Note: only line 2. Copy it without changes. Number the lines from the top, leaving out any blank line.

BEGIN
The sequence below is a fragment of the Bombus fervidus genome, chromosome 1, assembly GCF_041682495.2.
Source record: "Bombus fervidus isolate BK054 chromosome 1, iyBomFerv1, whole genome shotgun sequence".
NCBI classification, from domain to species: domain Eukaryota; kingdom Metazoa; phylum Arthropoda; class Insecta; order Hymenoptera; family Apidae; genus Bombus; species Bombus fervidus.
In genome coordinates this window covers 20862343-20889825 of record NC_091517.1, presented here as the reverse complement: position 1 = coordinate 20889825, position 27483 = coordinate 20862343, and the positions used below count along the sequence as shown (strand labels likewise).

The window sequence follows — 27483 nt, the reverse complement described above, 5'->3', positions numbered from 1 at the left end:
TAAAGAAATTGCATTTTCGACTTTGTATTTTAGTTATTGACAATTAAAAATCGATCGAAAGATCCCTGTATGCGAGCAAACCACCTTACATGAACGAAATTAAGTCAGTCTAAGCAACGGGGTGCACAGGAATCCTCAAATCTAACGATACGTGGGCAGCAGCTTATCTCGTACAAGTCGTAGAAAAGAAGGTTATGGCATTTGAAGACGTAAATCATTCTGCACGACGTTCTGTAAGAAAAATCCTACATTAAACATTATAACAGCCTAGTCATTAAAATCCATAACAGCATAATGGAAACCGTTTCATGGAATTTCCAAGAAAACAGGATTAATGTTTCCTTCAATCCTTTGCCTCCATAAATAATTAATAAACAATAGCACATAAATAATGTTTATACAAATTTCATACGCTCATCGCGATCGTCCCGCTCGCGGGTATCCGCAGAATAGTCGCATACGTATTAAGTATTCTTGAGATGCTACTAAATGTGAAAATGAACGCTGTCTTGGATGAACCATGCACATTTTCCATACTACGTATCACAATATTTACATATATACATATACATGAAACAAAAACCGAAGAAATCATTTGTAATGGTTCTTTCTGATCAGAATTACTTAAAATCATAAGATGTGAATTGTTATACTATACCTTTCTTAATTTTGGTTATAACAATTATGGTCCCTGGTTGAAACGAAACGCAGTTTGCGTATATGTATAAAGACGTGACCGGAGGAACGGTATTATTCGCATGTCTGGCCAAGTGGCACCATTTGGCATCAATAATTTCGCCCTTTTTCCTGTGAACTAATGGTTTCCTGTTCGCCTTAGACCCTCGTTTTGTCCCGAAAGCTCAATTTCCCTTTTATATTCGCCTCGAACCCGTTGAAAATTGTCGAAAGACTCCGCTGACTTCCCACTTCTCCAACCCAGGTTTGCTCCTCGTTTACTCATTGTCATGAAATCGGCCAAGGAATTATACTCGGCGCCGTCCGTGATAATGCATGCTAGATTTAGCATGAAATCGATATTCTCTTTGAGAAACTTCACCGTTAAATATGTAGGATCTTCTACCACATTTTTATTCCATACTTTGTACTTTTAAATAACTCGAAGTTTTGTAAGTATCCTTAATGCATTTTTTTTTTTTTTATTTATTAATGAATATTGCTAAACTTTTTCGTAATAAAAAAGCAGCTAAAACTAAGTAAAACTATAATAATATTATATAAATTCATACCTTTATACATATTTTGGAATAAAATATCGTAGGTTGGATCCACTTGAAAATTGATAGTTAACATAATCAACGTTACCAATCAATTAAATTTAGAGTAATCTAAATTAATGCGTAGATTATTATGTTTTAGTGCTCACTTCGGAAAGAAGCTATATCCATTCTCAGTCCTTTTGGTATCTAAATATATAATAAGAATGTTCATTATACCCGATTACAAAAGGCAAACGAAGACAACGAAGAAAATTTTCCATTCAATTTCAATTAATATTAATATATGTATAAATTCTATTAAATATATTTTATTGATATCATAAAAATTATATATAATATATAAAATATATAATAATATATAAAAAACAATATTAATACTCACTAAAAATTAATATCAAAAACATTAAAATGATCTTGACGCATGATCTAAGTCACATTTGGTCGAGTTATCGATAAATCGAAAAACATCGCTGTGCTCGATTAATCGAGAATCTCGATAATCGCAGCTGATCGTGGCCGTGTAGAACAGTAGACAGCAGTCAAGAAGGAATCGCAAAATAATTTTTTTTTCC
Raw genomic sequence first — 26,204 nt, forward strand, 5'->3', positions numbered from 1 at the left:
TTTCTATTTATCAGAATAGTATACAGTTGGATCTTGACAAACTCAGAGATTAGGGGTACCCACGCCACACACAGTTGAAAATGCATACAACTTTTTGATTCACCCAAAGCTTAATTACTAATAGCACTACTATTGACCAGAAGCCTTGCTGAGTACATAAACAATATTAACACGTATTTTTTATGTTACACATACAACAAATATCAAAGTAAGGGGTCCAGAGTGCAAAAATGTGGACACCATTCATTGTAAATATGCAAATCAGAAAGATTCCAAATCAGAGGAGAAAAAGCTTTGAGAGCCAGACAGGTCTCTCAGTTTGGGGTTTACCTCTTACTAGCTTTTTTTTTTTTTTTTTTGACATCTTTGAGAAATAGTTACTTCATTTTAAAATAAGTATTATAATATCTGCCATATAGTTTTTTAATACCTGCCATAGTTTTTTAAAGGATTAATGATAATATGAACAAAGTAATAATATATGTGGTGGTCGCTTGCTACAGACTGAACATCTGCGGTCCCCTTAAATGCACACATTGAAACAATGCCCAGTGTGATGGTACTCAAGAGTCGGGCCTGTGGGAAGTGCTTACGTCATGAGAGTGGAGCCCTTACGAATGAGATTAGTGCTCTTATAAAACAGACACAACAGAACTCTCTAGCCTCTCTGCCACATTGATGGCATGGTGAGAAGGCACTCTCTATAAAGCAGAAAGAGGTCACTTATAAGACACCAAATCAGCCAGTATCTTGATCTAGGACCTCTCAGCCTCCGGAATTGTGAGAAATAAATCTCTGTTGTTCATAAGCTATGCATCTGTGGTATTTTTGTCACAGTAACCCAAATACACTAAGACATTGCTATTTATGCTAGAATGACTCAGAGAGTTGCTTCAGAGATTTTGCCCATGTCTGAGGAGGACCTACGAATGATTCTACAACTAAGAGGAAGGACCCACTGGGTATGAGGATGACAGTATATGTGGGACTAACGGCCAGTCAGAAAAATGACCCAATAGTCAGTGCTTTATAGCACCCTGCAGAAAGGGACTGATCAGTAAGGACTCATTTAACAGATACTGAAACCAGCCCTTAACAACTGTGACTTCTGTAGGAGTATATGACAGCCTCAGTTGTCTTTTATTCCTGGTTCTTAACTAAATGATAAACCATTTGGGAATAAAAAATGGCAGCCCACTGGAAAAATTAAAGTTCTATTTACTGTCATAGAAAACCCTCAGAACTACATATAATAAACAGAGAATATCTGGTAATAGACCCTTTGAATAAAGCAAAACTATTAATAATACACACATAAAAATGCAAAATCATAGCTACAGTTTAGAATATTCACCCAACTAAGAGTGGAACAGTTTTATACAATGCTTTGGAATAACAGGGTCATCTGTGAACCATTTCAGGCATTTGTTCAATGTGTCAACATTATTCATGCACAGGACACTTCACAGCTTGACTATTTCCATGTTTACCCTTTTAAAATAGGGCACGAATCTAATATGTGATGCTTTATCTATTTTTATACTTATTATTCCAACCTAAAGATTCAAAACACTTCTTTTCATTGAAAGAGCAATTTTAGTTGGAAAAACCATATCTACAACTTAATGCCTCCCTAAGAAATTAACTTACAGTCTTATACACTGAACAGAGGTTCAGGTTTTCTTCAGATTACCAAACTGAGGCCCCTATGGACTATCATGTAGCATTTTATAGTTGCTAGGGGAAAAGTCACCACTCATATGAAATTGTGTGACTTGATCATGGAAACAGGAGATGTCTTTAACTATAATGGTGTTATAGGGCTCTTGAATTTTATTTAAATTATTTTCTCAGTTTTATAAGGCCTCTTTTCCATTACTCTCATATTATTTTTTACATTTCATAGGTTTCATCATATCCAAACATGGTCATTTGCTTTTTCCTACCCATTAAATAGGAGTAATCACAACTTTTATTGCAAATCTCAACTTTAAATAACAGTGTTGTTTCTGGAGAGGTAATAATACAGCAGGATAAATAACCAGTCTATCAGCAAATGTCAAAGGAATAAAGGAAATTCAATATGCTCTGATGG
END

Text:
Source record: "Bombus fervidus isolate BK054 chromosome 1, iyBomFerv1, whole genome shotgun sequence".